One of the incidents included in the lawsuit involves highly-regarded trainer Jamie Naughright, who according to court documents, reported Manning, then a Tennessee student, to a sexual assault crisis center in 1996 for allegedly placing his bare bottom and genitalia on her while she examined his foot.
"Even if it's 20 years old. Even if he was in college, I still think it resonates, in large part because of the image that he has created for himself," said Brennan, also an ABC News' contributor.
According to court records, Manning denied assaulting Naughright. However, she included the allegations in a 1997 sexual harassment lawsuit against the University of Tennessee, eventually settling with the university and agreeing to leave her job.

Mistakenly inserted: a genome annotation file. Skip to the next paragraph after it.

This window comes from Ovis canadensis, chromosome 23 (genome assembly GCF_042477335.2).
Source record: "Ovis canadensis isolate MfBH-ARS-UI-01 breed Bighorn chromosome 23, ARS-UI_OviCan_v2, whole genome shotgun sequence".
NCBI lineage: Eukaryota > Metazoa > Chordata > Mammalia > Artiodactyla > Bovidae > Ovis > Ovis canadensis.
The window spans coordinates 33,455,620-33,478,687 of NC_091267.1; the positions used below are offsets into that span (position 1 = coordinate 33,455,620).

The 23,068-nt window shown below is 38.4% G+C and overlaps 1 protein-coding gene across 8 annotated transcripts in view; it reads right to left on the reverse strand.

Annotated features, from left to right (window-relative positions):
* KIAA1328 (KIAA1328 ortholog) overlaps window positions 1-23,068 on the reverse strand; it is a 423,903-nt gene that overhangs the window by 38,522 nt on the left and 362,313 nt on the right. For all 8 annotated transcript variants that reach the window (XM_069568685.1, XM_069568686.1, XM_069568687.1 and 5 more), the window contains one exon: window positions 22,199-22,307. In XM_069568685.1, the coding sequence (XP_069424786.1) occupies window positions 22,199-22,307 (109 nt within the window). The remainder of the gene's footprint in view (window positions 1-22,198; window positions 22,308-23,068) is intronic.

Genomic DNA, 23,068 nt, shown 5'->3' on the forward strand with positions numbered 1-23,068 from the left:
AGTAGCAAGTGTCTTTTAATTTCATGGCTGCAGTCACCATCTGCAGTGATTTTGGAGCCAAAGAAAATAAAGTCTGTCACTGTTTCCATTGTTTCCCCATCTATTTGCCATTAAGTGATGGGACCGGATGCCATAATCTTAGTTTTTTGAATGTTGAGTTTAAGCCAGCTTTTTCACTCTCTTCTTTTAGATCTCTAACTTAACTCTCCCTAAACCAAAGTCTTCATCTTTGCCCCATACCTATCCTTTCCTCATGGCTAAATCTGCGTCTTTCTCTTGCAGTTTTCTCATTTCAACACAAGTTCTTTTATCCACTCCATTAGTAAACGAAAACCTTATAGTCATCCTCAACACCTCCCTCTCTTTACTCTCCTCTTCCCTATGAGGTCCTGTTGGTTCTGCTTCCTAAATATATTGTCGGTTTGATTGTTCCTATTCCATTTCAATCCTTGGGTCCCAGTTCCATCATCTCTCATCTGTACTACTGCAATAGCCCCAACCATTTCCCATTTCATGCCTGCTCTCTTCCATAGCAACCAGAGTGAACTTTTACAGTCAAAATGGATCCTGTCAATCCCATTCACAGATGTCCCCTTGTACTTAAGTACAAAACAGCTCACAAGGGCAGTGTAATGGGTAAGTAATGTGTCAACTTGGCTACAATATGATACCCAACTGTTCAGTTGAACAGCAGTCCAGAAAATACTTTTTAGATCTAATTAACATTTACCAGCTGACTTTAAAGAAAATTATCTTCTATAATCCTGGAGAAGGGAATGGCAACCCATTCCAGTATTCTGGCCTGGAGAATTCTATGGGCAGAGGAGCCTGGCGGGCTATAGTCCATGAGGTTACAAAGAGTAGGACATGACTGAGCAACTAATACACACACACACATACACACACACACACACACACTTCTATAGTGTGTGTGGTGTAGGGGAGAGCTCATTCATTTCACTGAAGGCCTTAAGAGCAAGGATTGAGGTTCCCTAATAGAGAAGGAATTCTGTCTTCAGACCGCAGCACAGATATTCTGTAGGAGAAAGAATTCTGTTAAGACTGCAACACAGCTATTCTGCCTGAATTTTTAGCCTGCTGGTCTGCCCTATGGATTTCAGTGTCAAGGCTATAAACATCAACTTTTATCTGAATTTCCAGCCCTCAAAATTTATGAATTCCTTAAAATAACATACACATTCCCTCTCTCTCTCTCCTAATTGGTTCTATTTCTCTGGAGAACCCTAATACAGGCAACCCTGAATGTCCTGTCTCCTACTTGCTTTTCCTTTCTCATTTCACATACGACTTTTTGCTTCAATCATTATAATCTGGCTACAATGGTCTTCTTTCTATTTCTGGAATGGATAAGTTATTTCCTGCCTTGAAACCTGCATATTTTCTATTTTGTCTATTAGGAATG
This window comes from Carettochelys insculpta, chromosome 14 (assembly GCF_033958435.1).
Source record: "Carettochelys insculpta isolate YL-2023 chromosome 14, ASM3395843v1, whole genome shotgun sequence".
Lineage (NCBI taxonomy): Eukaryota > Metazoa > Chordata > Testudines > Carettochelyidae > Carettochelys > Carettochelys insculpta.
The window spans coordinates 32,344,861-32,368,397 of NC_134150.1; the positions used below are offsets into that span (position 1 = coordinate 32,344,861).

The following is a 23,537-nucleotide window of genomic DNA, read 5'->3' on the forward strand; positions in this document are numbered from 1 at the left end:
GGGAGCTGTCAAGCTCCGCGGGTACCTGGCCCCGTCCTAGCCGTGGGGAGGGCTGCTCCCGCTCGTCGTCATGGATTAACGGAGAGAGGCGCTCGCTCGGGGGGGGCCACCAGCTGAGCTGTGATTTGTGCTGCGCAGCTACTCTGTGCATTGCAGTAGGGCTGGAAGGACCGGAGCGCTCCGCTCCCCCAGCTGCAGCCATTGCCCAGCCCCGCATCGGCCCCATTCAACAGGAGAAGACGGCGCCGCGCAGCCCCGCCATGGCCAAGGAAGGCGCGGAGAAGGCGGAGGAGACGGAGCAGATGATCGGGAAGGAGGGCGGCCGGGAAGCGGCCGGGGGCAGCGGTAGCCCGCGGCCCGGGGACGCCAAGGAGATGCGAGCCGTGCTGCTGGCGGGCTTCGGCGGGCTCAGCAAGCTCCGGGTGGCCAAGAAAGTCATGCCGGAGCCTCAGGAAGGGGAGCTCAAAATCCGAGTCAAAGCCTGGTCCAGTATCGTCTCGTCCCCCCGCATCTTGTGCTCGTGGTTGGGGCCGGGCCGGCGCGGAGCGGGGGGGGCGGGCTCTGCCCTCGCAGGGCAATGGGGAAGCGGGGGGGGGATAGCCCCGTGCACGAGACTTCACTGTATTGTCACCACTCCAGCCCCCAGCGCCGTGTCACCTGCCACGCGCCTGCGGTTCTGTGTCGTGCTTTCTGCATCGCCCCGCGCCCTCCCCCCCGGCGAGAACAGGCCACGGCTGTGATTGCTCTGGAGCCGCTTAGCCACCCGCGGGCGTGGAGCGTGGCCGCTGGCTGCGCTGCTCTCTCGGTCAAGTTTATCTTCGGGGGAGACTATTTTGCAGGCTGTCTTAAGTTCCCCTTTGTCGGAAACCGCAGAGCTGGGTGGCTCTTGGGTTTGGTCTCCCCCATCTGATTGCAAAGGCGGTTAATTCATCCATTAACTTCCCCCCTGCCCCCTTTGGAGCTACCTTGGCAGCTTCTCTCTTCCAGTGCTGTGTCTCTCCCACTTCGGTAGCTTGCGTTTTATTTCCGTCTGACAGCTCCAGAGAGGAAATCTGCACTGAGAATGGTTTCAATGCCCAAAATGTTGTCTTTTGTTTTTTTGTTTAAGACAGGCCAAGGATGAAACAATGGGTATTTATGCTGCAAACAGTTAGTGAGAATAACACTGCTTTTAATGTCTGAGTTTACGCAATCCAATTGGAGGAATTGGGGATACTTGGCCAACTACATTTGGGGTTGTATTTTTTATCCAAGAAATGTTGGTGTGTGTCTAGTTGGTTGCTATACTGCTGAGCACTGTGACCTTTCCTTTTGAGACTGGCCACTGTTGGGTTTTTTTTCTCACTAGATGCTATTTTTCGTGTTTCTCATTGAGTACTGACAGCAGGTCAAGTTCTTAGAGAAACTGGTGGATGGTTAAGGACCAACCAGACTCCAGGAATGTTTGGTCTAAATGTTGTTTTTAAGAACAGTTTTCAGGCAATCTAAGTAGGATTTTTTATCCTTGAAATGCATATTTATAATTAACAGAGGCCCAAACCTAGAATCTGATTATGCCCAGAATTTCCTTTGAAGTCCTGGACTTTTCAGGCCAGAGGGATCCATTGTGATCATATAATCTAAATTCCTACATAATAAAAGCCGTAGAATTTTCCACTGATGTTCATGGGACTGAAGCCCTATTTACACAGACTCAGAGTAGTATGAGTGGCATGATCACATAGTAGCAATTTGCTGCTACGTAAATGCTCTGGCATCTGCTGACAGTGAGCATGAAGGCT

The incident resurfaced in 2000, this time from Manning’s point of view, in his book, “Manning: A Father, His Sons and A Football Legacy.” The book was published in Sept. 2000.
Manning described the 1996 incident in the book as a “crude… but harmless” locker-room exchange, with Naughright simply catching him “mooning” a fellow athlete. The book’s account suggests Naughright was eager to sue the school and described her as having a “vulgar mouth.”
Naughright, who did not reply to ABC News, filed a defamation suit against Manning, his father Archie, the book’s ghostwriter, John Underwood, and publisher, Harper Collins.
A motion – obtained by The New York Daily News – contained her version of the facts in the 2003 defamation case. She claims the book casts her in a negative light and that Manning’s characterizations were false and led to her losing her job at Florida Southern College.
ABC News has been efforting comment from Naughright.
Neither Peyton Manning nor the University of Tennessee responded to ABC News' request for comment.